School to open with healing theme Support offered in scandal's wake

August 24, 1993|By Carol L. Bowers | Carol L. Bowers,Staff Writer

Reporters were everywhere last spring, or so it seemed to students at Northeast High School -- the site of one of the most notorious teacher-student sex scandals in the nation.

Handling the continued media coverage is one key part of a back-to-school plan to provide support for students and teachers at Northeast -- the school where three teachers have each been charged with having a sexual relationship with students.

From the day in April when Ronald Walter Price was arrested and charged with having sex with one of his students, teens couldn't step off school grounds, go to the local convenience store, or even wait at a bus stop without reporters asking them for quotes or putting television cameras in their faces.

Thursday, Ronald L. Beckett, the school system's assistant superintendent for support services, met privately with about 20 parents. He outlined the school system's response to state school Superintendent Nancy S. Grasmick's order that support be provided for teachers and students at the Pasadena school.

"There's a siege mentality. They've been bombarded on all sides," Mr. Beckett said. "And parents have raised a lot of concerns about the television crews and reporters' conduct."

Mr. Beckett would not divulge details of how school officials hope to deal with the media crush.

Dr. Grasmick expressed concern about the Northeast community after the release of a report condemning the school system's handling of the abuse cases. School administrators, for example, were aware of repeated allegations against one of the teachers arrested but never acted on the information until this spring, when a 16-year-old came forward to accuse Mr. Price and agreed to testify.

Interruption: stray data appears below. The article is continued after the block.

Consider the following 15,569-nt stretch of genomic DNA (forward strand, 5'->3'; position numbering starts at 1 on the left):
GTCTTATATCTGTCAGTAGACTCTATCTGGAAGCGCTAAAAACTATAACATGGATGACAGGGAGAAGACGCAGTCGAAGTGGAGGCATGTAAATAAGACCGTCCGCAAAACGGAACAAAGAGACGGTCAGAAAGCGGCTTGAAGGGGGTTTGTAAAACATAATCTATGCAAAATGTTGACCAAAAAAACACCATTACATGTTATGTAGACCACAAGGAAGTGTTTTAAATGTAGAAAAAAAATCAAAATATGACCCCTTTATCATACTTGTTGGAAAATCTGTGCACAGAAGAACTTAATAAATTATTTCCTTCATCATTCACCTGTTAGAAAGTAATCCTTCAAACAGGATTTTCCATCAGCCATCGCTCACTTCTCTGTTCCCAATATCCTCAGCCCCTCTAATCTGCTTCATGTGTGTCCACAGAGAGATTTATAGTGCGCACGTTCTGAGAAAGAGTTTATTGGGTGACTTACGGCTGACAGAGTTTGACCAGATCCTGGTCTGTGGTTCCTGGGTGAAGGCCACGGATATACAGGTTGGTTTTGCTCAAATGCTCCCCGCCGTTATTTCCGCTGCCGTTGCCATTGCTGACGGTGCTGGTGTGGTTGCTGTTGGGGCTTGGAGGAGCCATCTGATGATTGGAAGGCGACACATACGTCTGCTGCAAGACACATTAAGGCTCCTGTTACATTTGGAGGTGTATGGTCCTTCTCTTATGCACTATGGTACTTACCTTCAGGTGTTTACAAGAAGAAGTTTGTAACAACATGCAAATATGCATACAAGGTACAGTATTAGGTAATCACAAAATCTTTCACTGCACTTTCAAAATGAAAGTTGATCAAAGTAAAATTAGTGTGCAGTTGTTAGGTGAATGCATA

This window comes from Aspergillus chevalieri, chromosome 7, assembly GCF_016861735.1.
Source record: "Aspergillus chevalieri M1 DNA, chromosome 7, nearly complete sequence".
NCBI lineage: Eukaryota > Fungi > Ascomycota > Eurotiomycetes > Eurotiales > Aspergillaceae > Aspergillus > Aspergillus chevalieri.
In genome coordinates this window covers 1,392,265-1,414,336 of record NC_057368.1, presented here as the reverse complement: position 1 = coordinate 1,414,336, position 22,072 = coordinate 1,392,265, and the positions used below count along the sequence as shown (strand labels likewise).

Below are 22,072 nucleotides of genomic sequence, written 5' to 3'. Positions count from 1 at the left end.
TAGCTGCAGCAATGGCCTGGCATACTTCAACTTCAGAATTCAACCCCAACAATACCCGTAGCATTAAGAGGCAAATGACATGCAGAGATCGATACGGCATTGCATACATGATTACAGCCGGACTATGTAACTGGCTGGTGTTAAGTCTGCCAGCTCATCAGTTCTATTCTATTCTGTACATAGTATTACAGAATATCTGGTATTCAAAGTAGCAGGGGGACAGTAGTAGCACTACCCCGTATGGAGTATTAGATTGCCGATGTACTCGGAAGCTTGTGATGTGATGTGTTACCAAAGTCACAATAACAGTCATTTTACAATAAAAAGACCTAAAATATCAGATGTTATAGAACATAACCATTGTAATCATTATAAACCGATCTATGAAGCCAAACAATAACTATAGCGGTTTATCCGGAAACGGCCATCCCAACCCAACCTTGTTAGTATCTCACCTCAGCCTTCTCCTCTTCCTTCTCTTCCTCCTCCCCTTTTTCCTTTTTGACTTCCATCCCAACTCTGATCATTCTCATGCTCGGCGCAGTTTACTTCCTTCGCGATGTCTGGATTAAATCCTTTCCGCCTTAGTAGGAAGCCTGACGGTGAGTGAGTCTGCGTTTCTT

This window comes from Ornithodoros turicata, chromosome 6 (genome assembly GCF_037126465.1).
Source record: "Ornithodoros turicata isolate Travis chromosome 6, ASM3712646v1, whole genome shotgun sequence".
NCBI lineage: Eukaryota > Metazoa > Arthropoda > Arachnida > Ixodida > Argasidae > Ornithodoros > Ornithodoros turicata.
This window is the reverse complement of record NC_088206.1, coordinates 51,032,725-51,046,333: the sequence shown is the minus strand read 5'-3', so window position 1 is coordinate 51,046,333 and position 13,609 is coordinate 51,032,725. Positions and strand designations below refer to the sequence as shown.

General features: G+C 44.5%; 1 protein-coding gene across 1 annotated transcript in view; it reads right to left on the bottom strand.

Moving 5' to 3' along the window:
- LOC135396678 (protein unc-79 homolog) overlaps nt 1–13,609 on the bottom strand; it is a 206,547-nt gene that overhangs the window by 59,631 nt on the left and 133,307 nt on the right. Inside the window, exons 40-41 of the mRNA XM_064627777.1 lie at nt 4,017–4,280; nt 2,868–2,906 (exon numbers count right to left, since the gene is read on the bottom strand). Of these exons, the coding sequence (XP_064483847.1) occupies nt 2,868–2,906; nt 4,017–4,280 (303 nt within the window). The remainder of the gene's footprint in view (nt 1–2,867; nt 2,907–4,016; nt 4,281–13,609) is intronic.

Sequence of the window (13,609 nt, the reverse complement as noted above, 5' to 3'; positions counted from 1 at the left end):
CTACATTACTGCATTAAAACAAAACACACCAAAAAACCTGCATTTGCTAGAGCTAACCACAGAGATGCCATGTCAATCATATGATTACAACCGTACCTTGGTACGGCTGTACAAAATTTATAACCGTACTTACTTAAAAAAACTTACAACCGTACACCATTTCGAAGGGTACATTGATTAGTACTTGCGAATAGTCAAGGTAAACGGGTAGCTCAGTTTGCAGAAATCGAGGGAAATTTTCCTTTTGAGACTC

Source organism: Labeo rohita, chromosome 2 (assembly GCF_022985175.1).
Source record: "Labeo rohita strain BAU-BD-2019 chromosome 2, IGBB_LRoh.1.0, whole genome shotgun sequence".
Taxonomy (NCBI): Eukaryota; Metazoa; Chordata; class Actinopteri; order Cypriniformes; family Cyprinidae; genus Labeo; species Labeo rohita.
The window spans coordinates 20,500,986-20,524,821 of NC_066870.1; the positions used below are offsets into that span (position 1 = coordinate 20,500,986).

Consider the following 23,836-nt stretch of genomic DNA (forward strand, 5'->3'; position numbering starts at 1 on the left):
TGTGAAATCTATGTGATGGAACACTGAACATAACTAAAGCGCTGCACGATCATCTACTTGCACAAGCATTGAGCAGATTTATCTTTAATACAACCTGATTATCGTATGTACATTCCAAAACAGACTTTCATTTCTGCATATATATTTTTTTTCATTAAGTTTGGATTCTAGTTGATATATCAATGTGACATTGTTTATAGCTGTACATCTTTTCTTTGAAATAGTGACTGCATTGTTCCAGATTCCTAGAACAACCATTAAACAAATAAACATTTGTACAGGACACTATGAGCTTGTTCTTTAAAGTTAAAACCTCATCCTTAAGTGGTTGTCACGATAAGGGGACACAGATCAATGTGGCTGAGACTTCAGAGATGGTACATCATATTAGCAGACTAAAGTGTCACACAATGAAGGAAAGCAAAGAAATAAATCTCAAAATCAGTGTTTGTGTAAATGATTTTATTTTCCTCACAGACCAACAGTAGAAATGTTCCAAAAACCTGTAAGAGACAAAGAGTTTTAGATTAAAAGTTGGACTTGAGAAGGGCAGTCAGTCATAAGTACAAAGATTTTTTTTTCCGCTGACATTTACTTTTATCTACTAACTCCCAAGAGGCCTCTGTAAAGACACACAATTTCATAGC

"The news has been bad, and it's going to continue to be bad through the fall with the various trials coming up," Mr. Beckett said. "There's an element in the plan to make the media part of the healing process."

But details of the plan have been a closely guarded secret, pending the return of teachers to school tomorrow.

Parents at Thursday's meeting were instructed to keep the details of the plan confidential, but some were willing to discuss the plan if they were not identified.

According to the parents, the draft plan calls for a full-time psychiatrist and a full-time nurse to be at the school starting Sept. 1. In addition, counselors would be available to students and staff one evening a week, at a location other than the school, they said.

The plan also calls for a student peer counseling program; 15 students will be trained to help other students, the parents said.

Carolyn Roeding, president of the County Council of PTAs, said she attended the meeting but would not discuss details.

"But I will say the plan is very well thought out," she said. "It has a lot to offer the students and faculty. More outreach to parents is lacking, though. They need to be a component of the plan."

Mr. Beckett said the details have been kept confidential to prevent word of the plan from leaking out before Dr. Grasmick and teachers at the school had seen it.

"We need to try and instill a little confidence in the staff and students," Mr. Beckett said. "There will be programs to enhance morale. This is a living, dynamic plan, and as we receive feedback we'll modify it as we go. But we need to return a sense of normalcy to the school."

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